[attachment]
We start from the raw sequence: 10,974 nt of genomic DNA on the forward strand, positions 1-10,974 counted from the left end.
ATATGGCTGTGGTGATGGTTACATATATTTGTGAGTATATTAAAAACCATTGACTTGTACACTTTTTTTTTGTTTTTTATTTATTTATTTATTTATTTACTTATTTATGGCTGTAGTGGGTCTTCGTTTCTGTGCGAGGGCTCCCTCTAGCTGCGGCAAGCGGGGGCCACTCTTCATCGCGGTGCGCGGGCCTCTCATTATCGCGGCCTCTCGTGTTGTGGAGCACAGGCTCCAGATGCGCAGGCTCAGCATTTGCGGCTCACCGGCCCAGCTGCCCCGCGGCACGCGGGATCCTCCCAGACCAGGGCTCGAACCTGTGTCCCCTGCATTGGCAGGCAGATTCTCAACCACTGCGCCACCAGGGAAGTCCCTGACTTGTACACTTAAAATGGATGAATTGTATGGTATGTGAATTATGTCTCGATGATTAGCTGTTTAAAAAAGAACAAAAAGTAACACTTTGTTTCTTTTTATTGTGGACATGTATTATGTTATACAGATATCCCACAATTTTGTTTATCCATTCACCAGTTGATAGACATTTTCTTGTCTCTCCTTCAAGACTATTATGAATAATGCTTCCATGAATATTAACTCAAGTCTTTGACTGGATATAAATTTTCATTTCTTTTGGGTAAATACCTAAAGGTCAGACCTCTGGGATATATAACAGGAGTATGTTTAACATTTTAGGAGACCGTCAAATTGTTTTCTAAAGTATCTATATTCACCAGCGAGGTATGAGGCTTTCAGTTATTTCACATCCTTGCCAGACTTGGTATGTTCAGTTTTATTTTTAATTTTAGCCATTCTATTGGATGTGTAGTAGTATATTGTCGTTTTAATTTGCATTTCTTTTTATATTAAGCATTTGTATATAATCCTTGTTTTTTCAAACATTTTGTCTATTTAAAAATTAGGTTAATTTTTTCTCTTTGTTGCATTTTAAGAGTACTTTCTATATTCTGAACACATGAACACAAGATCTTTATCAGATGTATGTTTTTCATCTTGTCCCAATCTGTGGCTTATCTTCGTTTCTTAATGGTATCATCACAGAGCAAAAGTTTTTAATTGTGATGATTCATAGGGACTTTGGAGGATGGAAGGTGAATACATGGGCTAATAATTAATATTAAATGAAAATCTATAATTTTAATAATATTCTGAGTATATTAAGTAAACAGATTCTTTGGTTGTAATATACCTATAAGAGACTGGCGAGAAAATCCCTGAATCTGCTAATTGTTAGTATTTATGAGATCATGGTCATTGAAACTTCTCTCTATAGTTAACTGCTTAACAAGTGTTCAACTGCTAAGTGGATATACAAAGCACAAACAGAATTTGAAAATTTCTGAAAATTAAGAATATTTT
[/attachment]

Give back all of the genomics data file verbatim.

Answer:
We start from the raw sequence: 10,974 nt of genomic DNA on the forward strand, positions 1-10,974 counted from the left end.
ATATGGCTGTGGTGATGGTTACATATATTTGTGAGTATATTAAAAACCATTGACTTGTACACTTTTTTTTTGTTTTTTATTTATTTATTTATTTATTTACTTATTTATGGCTGTAGTGGGTCTTCGTTTCTGTGCGAGGGCTCCCTCTAGCTGCGGCAAGCGGGGGCCACTCTTCATCGCGGTGCGCGGGCCTCTCATTATCGCGGCCTCTCGTGTTGTGGAGCACAGGCTCCAGATGCGCAGGCTCAGCATTTGCGGCTCACCGGCCCAGCTGCCCCGCGGCACGCGGGATCCTCCCAGACCAGGGCTCGAACCTGTGTCCCCTGCATTGGCAGGCAGATTCTCAACCACTGCGCCACCAGGGAAGTCCCTGACTTGTACACTTAAAATGGATGAATTGTATGGTATGTGAATTATGTCTCGATGATTAGCTGTTTAAAAAAGAACAAAAAGTAACACTTTGTTTCTTTTTATTGTGGACATGTATTATGTTATACAGATATCCCACAATTTTGTTTATCCATTCACCAGTTGATAGACATTTTCTTGTCTCTCCTTCAAGACTATTATGAATAATGCTTCCATGAATATTAACTCAAGTCTTTGACTGGATATAAATTTTCATTTCTTTTGGGTAAATACCTAAAGGTCAGACCTCTGGGATATATAACAGGAGTATGTTTAACATTTTAGGAGACCGTCAAATTGTTTTCTAAAGTATCTATATTCACCAGCGAGGTATGAGGCTTTCAGTTATTTCACATCCTTGCCAGACTTGGTATGTTCAGTTTTATTTTTAATTTTAGCCATTCTATTGGATGTGTAGTAGTATATTGTCGTTTTAATTTGCATTTCTTTTTATATTAAGCATTTGTATATAATCCTTGTTTTTTCAAACATTTTGTCTATTTAAAAATTAGGTTAATTTTTTCTCTTTGTTGCATTTTAAGAGTACTTTCTATATTCTGAACACATGAACACAAGATCTTTATCAGATGTATGTTTTTCATCTTGTCCCAATCTGTGGCTTATCTTCGTTTCTTAATGGTATCATCACAGAGCAAAAGTTTTTAATTGTGATGATTCATAGGGACTTTGGAGGATGGAAGGTGAATACATGGGCTAATAATTAATATTAAATGAAAATCTATAATTTTAATAATATTCTGAGTATATTAAGTAAACAGATTCTTTGGTTGTAATATACCTATAAGAGACTGGCGAGAAAATCCCTGAATCTGCTAATTGTTAGTATTTATGAGATCATGGTCATTGAAACTTCTCTCTATAGTTAACTGCTTAACAAGTGTTCAACTGCTAAGTGGATATACAAAGCACAAACAGAATTTGAAAATTTCTGAAAATTAAGAATATTTT